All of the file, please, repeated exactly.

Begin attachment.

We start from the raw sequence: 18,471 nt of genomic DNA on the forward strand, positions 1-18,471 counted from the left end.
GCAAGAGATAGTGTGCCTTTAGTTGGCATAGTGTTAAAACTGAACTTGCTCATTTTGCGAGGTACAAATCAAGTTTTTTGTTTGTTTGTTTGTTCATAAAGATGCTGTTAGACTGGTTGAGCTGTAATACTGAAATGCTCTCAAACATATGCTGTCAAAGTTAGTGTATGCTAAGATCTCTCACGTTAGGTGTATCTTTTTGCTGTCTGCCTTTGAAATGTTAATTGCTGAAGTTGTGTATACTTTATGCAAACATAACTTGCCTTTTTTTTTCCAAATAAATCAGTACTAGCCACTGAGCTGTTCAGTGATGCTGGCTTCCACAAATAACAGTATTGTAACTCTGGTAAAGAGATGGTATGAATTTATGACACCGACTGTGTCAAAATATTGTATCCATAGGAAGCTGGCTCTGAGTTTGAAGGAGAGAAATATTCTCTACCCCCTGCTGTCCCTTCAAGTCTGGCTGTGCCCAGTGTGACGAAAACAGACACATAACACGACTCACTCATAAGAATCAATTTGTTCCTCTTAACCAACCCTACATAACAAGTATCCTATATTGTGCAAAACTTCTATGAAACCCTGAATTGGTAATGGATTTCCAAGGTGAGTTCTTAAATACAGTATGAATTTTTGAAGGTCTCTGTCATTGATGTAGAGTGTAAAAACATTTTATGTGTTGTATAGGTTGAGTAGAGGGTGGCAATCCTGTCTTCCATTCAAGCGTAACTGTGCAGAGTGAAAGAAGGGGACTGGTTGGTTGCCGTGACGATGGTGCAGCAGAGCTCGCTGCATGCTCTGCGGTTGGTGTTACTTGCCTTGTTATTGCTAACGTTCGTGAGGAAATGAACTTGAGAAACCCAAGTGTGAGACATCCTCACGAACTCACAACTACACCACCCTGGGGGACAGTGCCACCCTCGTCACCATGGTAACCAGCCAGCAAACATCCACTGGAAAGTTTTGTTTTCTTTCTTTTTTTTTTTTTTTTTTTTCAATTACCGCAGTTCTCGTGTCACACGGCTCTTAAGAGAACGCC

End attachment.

We start from the raw sequence: 18,471 nt of genomic DNA on the forward strand, positions 1-18,471 counted from the left end.
GCAAGAGATAGTGTGCCTTTAGTTGGCATAGTGTTAAAACTGAACTTGCTCATTTTGCGAGGTACAAATCAAGTTTTTTGTTTGTTTGTTTGTTCATAAAGATGCTGTTAGACTGGTTGAGCTGTAATACTGAAATGCTCTCAAACATATGCTGTCAAAGTTAGTGTATGCTAAGATCTCTCACGTTAGGTGTATCTTTTTGCTGTCTGCCTTTGAAATGTTAATTGCTGAAGTTGTGTATACTTTATGCAAACATAACTTGCCTTTTTTTTTCCAAATAAATCAGTACTAGCCACTGAGCTGTTCAGTGATGCTGGCTTCCACAAATAACAGTATTGTAACTCTGGTAAAGAGATGGTATGAATTTATGACACCGACTGTGTCAAAATATTGTATCCATAGGAAGCTGGCTCTGAGTTTGAAGGAGAGAAATATTCTCTACCCCCTGCTGTCCCTTCAAGTCTGGCTGTGCCCAGTGTGACGAAAACAGACACATAACACGACTCACTCATAAGAATCAATTTGTTCCTCTTAACCAACCCTACATAACAAGTATCCTATATTGTGCAAAACTTCTATGAAACCCTGAATTGGTAATGGATTTCCAAGGTGAGTTCTTAAATACAGTATGAATTTTTGAAGGTCTCTGTCATTGATGTAGAGTGTAAAAACATTTTATGTGTTGTATAGGTTGAGTAGAGGGTGGCAATCCTGTCTTCCATTCAAGCGTAACTGTGCAGAGTGAAAGAAGGGGACTGGTTGGTTGCCGTGACGATGGTGCAGCAGAGCTCGCTGCATGCTCTGCGGTTGGTGTTACTTGCCTTGTTATTGCTAACGTTCGTGAGGAAATGAACTTGAGAAACCCAAGTGTGAGACATCCTCACGAACTCACAACTACACCACCCTGGGGGACAGTGCCACCCTCGTCACCATGGTAACCAGCCAGCAAACATCCACTGGAAAGTTTTGTTTTCTTTCTTTTTTTTTTTTTTTTTTTTCAATTACCGCAGTTCTCGTGTCACACGGCTCTTAAGAGAACGCC